From advice columns

The downsizing of magazine advice columns

In a recent podcast in the Lancet Psychiatry discussing advice columns, Anna Raeburn noted the demise of the magazine advice column, alongside the decline of advice giving on radio (at least in Western countries).

This has been known for some time, but is put into context by this 2001 historical piece from Barbara Jacobs in The Guardian. Documenting the ending of a contract for the last in-house magazine agony aunt, Gill Cox from Woman’s Realm/Woman’s Weekly.  Jacobs highlights the shifts in print media just as changes to online media are beginning. Which in turn both opened up and closed down opportunities for advice giving.

A link to the whole piece can be found at the end of this post. But noteworthy passages from it, included below, tell us a lot about what advice columns were worth to readers. Reveals the integrity of the advice column. Yet how little they eventually meant to editors and corporations.  Cox and Jacobs note:

“The agony aunt is the social barometer of a publication, able to feed into editorial conferences her perceptions of the changes in mores. She is the link with the readers. “The job of agony aunt is part education, part entertainment,” she says, “and the balance of these two elements is what differentiates the gifted, gut-feeling journalist from the rest. But it’s more than that. Readers talk, we listen. Their issues become our features and campaigns.”

“We stamp our personality on the print. We’re the public face of the magazine or newspaper. With a staff agony aunt, the magazine or newspaper offers integrity in its approach. There’s none of that conflict of interests that is sometimes apparent where freelancers are employed, between the tone of the page and the content of the reportage”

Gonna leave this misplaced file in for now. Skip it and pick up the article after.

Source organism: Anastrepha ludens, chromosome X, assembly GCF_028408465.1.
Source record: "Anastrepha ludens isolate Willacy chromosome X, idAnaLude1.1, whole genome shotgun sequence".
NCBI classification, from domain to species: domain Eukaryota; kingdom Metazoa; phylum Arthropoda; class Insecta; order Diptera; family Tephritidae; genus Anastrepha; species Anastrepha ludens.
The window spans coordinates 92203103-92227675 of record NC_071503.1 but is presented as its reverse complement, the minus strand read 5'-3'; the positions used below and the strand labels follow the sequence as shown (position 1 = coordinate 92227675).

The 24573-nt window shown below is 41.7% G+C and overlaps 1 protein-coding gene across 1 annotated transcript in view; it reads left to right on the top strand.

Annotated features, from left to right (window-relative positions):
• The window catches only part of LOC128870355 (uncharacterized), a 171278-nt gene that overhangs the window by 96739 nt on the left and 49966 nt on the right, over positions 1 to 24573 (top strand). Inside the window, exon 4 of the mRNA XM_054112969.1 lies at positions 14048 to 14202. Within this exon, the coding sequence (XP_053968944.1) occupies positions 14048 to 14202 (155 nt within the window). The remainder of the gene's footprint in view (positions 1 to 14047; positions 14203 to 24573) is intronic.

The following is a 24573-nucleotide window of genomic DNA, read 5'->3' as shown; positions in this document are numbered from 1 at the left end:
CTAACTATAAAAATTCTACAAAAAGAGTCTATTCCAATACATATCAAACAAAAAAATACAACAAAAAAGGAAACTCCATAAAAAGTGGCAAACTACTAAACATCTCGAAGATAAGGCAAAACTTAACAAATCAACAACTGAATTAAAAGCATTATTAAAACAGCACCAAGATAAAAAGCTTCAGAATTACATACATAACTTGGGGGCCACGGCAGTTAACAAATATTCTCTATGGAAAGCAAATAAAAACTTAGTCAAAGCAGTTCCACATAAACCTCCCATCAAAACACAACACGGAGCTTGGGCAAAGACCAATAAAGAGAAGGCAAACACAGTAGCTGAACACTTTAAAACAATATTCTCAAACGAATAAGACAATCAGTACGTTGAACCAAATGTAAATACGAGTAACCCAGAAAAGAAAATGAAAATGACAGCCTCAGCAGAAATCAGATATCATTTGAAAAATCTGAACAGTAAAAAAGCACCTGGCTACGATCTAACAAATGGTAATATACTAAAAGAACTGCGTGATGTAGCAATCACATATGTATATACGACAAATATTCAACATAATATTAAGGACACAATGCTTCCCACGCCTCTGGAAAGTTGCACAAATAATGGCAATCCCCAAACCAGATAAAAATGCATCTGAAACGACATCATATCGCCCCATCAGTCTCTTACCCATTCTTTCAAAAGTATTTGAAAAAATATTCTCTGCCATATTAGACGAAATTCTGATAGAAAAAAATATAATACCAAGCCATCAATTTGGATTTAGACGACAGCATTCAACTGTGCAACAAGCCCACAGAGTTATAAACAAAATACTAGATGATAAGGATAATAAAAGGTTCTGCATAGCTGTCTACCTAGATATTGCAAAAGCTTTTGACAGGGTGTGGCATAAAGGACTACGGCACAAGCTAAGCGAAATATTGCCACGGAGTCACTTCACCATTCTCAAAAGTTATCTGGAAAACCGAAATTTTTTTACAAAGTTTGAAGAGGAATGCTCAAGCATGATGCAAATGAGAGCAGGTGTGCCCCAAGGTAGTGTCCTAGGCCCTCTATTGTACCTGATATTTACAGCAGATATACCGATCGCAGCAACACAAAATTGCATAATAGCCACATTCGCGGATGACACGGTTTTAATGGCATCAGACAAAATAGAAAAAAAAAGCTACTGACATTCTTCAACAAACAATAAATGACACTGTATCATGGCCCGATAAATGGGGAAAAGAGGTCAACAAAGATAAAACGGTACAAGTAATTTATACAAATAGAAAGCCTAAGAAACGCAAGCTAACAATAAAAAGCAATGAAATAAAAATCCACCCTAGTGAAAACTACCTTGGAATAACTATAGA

“[t]he nature of the game has changed. The office desk for social conscience has been cleared, and in its place is a database, operated by a researcher trying to make sense of the desperation of the voiceless reader and dispatching it to a freelance, free-floating agony aunt over the internet. Personal solutions to personal problems, it seems, have become a thing of the past”. 

(Emphasis added).

For those who are interested there is research to be done on the advice column archives of women’s magazines – what were people asking about and what advice were they given? Alongside interviewing those who oversaw said columns or worked on them as secretarial support, and noting the changes to media within the past 40+ years, plus how the ‘personal solutions’ were offered. Not to mention interviews with editors and owners of publications to identify what strategic and commercial decisions led to the axing of in-house advice columnists and support staff – and the impact that may have had on audiences. Has the internet stepped into the gap left behind? Have the ‘freelance, free-floating’ agony aunts offered the same level of service? Is this 2001 piece more about the anxieties of print media in the face of the internet changes that were set to destroy a lot of traditional journalistic practice? Or is it a genuine call for improved services and reader care?

Others who are giving advice may want to reflect on what has changed, note the history of who has done the job before, and consider what we can do to bring in the ‘personal solutions’ in times of financial cuts and a lack of investment in the advice giving service.  Again some of this is discussed in the podcast linked to at the start of this post.

Further Reading
Jacobs B. 2001. Dearly Departed. Media Guardian.

The papers and books collated here also provide overviews of magazines and advice giving.

One step on from when you called me

Tree of Hands

In this month’s Lancet Psychiatry I’ve written a comment piece Agony, misery, woe: a new role for media advice columns about the history and purpose of media advice giving, the changing role of the agony aunt/uncle, and the agony aunt as witness to the crisis around austerity and poverty and the harms these bring.